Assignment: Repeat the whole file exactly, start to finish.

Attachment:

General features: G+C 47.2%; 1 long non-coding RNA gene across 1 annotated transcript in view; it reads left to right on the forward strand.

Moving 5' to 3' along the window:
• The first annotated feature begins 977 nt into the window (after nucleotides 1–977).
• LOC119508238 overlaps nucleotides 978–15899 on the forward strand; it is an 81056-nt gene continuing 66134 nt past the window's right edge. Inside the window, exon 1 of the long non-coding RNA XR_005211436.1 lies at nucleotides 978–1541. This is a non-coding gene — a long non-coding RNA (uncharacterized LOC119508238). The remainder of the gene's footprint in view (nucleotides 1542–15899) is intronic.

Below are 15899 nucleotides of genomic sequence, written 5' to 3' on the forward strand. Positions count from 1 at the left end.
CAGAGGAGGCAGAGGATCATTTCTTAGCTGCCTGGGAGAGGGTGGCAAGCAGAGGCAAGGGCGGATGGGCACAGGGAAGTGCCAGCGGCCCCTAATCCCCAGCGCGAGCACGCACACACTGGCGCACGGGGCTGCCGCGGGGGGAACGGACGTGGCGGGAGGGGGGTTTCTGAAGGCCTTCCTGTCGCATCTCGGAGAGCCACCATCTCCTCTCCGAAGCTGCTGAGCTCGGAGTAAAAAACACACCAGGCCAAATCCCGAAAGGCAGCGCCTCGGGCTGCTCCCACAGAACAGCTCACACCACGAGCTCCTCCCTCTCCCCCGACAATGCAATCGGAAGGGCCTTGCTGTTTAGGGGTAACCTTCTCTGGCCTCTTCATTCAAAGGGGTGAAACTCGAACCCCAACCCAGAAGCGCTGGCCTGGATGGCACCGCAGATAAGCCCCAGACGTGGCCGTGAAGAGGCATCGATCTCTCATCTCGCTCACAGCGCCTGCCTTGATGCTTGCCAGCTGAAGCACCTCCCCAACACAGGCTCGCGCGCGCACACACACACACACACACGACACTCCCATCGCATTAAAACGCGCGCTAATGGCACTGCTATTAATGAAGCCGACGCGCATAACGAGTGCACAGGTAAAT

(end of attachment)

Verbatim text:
General features: G+C 47.2%; 1 long non-coding RNA gene across 1 annotated transcript in view; it reads left to right on the forward strand.

Moving 5' to 3' along the window:
• The first annotated feature begins 977 nt into the window (after nucleotides 1–977).
• LOC119508238 overlaps nucleotides 978–15899 on the forward strand; it is an 81056-nt gene continuing 66134 nt past the window's right edge. Inside the window, exon 1 of the long non-coding RNA XR_005211436.1 lies at nucleotides 978–1541. This is a non-coding gene — a long non-coding RNA (uncharacterized LOC119508238). The remainder of the gene's footprint in view (nucleotides 1542–15899) is intronic.

Below are 15899 nucleotides of genomic sequence, written 5' to 3' on the forward strand. Positions count from 1 at the left end.
CAGAGGAGGCAGAGGATCATTTCTTAGCTGCCTGGGAGAGGGTGGCAAGCAGAGGCAAGGGCGGATGGGCACAGGGAAGTGCCAGCGGCCCCTAATCCCCAGCGCGAGCACGCACACACTGGCGCACGGGGCTGCCGCGGGGGGAACGGACGTGGCGGGAGGGGGGTTTCTGAAGGCCTTCCTGTCGCATCTCGGAGAGCCACCATCTCCTCTCCGAAGCTGCTGAGCTCGGAGTAAAAAACACACCAGGCCAAATCCCGAAAGGCAGCGCCTCGGGCTGCTCCCACAGAACAGCTCACACCACGAGCTCCTCCCTCTCCCCCGACAATGCAATCGGAAGGGCCTTGCTGTTTAGGGGTAACCTTCTCTGGCCTCTTCATTCAAAGGGGTGAAACTCGAACCCCAACCCAGAAGCGCTGGCCTGGATGGCACCGCAGATAAGCCCCAGACGTGGCCGTGAAGAGGCATCGATCTCTCATCTCGCTCACAGCGCCTGCCTTGATGCTTGCCAGCTGAAGCACCTCCCCAACACAGGCTCGCGCGCGCACACACACACACACACACGACACTCCCATCGCATTAAAACGCGCGCTAATGGCACTGCTATTAATGAAGCCGACGCGCATAACGAGTGCACAGGTAAAT